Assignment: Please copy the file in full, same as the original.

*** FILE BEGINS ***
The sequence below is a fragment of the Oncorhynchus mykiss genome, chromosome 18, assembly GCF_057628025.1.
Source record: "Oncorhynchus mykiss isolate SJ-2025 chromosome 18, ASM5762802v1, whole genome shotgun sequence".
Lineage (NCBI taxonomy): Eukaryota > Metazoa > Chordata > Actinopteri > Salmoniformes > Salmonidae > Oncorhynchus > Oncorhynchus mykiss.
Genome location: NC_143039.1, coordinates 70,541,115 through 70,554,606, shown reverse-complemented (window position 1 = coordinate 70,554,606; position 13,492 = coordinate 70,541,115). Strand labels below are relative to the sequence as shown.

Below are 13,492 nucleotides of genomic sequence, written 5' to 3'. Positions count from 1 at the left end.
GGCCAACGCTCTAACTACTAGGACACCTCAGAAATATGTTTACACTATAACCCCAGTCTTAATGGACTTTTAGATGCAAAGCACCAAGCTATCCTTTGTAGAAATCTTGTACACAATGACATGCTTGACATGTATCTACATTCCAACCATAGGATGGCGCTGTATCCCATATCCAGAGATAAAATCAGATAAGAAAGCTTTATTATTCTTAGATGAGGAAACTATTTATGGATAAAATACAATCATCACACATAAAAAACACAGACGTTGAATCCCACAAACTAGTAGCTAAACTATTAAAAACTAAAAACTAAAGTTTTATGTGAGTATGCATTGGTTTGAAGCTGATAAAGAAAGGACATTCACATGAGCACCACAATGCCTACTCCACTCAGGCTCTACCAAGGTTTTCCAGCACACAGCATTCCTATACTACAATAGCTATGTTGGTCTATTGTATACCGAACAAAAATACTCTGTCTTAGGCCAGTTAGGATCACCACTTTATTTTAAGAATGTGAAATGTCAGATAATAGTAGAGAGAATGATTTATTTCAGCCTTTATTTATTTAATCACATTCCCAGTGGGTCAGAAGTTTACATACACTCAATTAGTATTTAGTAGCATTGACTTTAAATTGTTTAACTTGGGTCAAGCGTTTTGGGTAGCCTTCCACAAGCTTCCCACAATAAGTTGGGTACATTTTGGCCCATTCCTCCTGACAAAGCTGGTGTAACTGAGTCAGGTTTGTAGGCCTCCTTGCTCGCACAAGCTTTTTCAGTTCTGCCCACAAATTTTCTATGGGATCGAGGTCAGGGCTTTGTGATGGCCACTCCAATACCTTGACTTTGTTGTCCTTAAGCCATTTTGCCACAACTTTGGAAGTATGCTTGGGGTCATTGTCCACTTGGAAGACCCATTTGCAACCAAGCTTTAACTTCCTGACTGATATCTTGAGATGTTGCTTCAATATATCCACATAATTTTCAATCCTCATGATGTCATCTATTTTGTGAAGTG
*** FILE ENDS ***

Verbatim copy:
The sequence below is a fragment of the Oncorhynchus mykiss genome, chromosome 18, assembly GCF_057628025.1.
Source record: "Oncorhynchus mykiss isolate SJ-2025 chromosome 18, ASM5762802v1, whole genome shotgun sequence".
Lineage (NCBI taxonomy): Eukaryota > Metazoa > Chordata > Actinopteri > Salmoniformes > Salmonidae > Oncorhynchus > Oncorhynchus mykiss.
Genome location: NC_143039.1, coordinates 70,541,115 through 70,554,606, shown reverse-complemented (window position 1 = coordinate 70,554,606; position 13,492 = coordinate 70,541,115). Strand labels below are relative to the sequence as shown.

Below are 13,492 nucleotides of genomic sequence, written 5' to 3'. Positions count from 1 at the left end.
GGCCAACGCTCTAACTACTAGGACACCTCAGAAATATGTTTACACTATAACCCCAGTCTTAATGGACTTTTAGATGCAAAGCACCAAGCTATCCTTTGTAGAAATCTTGTACACAATGACATGCTTGACATGTATCTACATTCCAACCATAGGATGGCGCTGTATCCCATATCCAGAGATAAAATCAGATAAGAAAGCTTTATTATTCTTAGATGAGGAAACTATTTATGGATAAAATACAATCATCACACATAAAAAACACAGACGTTGAATCCCACAAACTAGTAGCTAAACTATTAAAAACTAAAAACTAAAGTTTTATGTGAGTATGCATTGGTTTGAAGCTGATAAAGAAAGGACATTCACATGAGCACCACAATGCCTACTCCACTCAGGCTCTACCAAGGTTTTCCAGCACACAGCATTCCTATACTACAATAGCTATGTTGGTCTATTGTATACCGAACAAAAATACTCTGTCTTAGGCCAGTTAGGATCACCACTTTATTTTAAGAATGTGAAATGTCAGATAATAGTAGAGAGAATGATTTATTTCAGCCTTTATTTATTTAATCACATTCCCAGTGGGTCAGAAGTTTACATACACTCAATTAGTATTTAGTAGCATTGACTTTAAATTGTTTAACTTGGGTCAAGCGTTTTGGGTAGCCTTCCACAAGCTTCCCACAATAAGTTGGGTACATTTTGGCCCATTCCTCCTGACAAAGCTGGTGTAACTGAGTCAGGTTTGTAGGCCTCCTTGCTCGCACAAGCTTTTTCAGTTCTGCCCACAAATTTTCTATGGGATCGAGGTCAGGGCTTTGTGATGGCCACTCCAATACCTTGACTTTGTTGTCCTTAAGCCATTTTGCCACAACTTTGGAAGTATGCTTGGGGTCATTGTCCACTTGGAAGACCCATTTGCAACCAAGCTTTAACTTCCTGACTGATATCTTGAGATGTTGCTTCAATATATCCACATAATTTTCAATCCTCATGATGTCATCTATTTTGTGAAGTG